Wednesday, May 24, 2017

Diving into recycling

We set out early this morning with the objective of learning and participating in Bangaluru’s waste management system.
We set out early this morning with the objective of learning and participating in Bangaluru’s waste management system. Entering the second week of our time here in India, it has been interesting to watch the demeanor of our group evolve. I observed my classmates applying a systems thinking approach to waste as we prepared for the day, asking questions about contextual contributing factors and challenges rather than imposing a western view. I was glad to have a week of experience behind us before tackling waste, an issue that appears to be a prominent struggle for India on the facade.


Following a short van ride, we convened at ward 44’s dry waste processing facility. This facility had gone through a facelift in the last month, paralleling a broader shift towards waste segregation in the city driven by grassroots intervention. We were presented with a relatively clean system resembling a factory with a conveyer belt and high ventilated ceilings. This was a drastic change in the last month based on the photos we saw on the wall of the building.

In this new setting, we started to learn the complex system of waste management. We learned the distinction between dry waste and wet waste, recyclables and compostables respectively back home. These two separate waste systems operate separately. The facility we were standing in is run as a for-profit business, independent from the municipality. Profit margins are created by selling high quality recyclables in large quantities. In contrast, similar wet waste centers lack a possibility for profit so they must be financially supported by the city.

With a basic understanding of the complex waste system, our hosts planned for us to follow their waste management process in its entirety. This process began by accompanying dry waste trucks through a local slum neighborhood. We stopped door to door, watching two employees interact with citizens as they carried multiple assorted bins out to the truck for collection. We were caught off guard by how many confrontations and surprises arose because of the new requirement to segregate dry and wet waste. It was clear that locals were still misunderstanding or unhappy with the process. We observed the truck driver turn people away multiple times in the morning because their waste was not separated correctly. These confrontations further escalated when we encountered the similar wet waste vehicle, and there were disagreements about which organization had the right to specific high-value waste products.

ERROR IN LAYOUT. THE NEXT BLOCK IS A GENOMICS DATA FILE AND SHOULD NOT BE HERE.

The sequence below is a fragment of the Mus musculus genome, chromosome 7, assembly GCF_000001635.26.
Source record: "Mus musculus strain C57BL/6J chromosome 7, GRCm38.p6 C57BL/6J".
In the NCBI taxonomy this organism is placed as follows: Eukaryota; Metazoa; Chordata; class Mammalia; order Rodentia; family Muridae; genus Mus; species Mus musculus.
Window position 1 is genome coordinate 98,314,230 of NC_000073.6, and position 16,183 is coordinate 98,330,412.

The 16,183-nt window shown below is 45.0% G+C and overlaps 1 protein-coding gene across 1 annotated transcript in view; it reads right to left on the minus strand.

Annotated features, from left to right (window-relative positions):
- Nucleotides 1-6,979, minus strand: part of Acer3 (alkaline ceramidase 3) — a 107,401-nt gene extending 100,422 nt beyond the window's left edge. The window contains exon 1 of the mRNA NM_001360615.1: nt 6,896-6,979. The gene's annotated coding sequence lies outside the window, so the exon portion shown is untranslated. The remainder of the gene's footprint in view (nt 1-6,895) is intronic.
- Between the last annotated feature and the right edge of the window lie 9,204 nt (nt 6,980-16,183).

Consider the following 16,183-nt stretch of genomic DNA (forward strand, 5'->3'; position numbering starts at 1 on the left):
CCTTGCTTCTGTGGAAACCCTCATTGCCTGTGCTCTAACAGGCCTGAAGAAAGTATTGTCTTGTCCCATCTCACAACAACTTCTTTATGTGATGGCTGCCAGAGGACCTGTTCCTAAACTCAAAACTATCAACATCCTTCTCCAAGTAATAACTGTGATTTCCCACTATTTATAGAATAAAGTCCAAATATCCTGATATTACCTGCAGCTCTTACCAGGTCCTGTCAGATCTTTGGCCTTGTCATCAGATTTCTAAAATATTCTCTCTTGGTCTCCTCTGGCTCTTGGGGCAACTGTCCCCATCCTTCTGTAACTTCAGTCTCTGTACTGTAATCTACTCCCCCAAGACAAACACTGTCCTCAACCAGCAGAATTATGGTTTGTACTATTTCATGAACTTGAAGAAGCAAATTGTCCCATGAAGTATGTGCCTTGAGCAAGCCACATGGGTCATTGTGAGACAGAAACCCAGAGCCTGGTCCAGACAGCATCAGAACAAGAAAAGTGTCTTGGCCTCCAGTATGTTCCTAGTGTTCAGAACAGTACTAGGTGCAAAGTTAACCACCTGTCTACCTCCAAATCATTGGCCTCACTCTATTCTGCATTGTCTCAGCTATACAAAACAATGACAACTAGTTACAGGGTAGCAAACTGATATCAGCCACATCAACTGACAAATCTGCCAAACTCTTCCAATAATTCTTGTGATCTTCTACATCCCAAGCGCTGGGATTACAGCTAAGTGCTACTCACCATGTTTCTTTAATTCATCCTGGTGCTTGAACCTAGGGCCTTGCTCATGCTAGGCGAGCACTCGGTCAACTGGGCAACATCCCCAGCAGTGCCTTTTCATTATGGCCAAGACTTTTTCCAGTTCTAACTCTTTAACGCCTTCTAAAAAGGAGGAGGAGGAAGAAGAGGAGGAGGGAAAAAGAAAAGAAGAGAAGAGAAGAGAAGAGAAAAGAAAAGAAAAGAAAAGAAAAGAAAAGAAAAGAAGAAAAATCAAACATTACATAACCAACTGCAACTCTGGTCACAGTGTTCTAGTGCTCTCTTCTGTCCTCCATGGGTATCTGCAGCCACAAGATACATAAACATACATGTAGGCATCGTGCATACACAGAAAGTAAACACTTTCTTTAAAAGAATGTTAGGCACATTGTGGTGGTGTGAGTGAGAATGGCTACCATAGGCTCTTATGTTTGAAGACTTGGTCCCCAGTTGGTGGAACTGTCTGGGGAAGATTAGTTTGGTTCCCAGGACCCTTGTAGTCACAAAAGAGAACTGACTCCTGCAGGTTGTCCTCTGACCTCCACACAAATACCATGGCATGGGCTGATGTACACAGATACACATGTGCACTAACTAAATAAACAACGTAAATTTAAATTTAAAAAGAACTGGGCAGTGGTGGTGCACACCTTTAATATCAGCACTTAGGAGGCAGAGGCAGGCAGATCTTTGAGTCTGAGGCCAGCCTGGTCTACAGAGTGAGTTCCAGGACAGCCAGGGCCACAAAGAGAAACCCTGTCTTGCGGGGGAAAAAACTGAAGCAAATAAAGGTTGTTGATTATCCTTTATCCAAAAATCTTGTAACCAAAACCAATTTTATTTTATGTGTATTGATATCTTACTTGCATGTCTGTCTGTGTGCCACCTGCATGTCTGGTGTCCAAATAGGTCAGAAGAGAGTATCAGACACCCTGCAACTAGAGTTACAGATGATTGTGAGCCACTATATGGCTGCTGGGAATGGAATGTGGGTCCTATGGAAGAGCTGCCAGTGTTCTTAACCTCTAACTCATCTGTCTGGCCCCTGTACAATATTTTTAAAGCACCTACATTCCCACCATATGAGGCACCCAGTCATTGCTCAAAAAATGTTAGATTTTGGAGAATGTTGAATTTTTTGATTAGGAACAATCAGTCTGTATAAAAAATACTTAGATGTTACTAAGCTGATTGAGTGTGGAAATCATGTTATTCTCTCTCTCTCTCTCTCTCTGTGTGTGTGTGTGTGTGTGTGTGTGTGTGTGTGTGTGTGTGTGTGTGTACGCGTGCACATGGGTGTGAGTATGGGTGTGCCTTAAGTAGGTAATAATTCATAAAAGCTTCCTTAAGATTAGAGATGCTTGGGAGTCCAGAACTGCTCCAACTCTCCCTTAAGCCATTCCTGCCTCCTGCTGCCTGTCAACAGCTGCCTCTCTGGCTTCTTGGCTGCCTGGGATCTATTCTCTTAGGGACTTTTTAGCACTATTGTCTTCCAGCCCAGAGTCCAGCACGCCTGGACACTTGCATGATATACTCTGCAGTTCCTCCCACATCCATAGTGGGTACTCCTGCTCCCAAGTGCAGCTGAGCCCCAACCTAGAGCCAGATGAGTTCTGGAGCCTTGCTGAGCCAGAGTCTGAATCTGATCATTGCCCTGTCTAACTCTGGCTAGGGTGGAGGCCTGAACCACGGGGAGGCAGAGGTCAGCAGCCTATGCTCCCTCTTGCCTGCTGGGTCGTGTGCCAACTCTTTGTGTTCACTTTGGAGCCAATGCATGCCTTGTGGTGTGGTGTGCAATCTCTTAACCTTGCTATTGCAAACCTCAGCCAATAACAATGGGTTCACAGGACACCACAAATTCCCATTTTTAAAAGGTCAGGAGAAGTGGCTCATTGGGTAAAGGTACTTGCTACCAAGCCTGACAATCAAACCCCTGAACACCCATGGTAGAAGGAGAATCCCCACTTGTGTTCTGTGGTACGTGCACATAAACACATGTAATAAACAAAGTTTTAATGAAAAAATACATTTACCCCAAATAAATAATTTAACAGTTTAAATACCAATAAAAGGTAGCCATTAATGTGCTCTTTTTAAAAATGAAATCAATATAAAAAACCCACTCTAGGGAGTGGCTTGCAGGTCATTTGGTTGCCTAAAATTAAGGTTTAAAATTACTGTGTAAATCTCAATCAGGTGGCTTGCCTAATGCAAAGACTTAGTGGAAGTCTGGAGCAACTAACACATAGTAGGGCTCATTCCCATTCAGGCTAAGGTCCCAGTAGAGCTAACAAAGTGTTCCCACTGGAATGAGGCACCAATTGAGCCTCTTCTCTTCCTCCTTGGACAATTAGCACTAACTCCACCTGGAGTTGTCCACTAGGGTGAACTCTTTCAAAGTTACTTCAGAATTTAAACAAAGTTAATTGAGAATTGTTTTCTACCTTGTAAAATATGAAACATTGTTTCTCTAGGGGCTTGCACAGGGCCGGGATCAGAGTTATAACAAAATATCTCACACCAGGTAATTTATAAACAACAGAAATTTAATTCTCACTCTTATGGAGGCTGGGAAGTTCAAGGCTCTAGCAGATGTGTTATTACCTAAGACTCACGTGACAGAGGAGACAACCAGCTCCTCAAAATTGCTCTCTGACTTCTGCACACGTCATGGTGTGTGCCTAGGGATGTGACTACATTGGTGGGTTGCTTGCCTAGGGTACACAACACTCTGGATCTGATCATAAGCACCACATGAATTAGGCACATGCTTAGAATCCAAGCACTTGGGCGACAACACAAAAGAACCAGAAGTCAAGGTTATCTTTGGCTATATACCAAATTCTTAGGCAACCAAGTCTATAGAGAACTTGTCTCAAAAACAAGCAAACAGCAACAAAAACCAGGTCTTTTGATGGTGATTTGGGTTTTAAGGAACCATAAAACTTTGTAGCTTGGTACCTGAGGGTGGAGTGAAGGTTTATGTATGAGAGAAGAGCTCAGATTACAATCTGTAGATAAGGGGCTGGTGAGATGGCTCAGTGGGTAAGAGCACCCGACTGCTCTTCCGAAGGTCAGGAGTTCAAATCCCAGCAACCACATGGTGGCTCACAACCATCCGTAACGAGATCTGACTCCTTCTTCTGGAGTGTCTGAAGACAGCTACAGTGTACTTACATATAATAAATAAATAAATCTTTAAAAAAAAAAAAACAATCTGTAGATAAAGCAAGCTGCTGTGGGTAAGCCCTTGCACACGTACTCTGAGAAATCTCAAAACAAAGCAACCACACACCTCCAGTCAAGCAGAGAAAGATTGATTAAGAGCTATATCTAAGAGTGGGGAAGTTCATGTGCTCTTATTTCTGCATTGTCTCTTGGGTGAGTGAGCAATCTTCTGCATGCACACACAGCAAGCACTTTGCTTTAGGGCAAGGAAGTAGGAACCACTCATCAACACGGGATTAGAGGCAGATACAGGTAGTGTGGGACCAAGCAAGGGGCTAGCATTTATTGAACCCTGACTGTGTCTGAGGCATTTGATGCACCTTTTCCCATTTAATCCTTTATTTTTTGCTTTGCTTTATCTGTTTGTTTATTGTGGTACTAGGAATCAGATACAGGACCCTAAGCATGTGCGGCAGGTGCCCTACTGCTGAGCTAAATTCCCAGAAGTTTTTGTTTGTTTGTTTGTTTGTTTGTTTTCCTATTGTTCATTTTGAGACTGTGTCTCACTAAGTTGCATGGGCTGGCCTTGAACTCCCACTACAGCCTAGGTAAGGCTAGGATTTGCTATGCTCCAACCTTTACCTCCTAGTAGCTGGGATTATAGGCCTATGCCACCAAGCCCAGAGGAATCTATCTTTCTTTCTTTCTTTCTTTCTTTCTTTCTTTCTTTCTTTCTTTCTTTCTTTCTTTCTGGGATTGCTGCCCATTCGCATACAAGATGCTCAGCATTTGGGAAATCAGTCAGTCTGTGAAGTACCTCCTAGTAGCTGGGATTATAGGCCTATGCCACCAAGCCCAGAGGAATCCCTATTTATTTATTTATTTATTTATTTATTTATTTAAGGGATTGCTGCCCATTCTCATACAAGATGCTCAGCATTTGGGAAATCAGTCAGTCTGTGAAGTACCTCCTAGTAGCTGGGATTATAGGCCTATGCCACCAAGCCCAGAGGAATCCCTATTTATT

At the end of this surprisingly bumpy journey through the local neighborhood, we returned to the dry waste center. The next step in the waste process is further separation of dry waste into specific recyclable categories. Our Accra cohort joined the employees along the factory conveyor belt, separating the waste we gathered by hand into their allotted categories. It was inspiring to hear my peers perk up and become curious about how these same factories run at home.


Our day concluded conversing with local experts on waste management and community drive radio. We scraped the surface of issues including violence towards waste pickers over profit, bribery in the government, basic waste infrastructure for citizens, and lastly, sharing the voice of minorities and day laborers. I had multiple conversations with my peers discussing our surprise at just how little waste each large household produced in the culture compared to our culture of waste back home. It is clear that India has a multifaceted challenge in the form of waste management, but we also took away a realization that our own country can learn a lot about improving consumption from developing and indigenous cultures.

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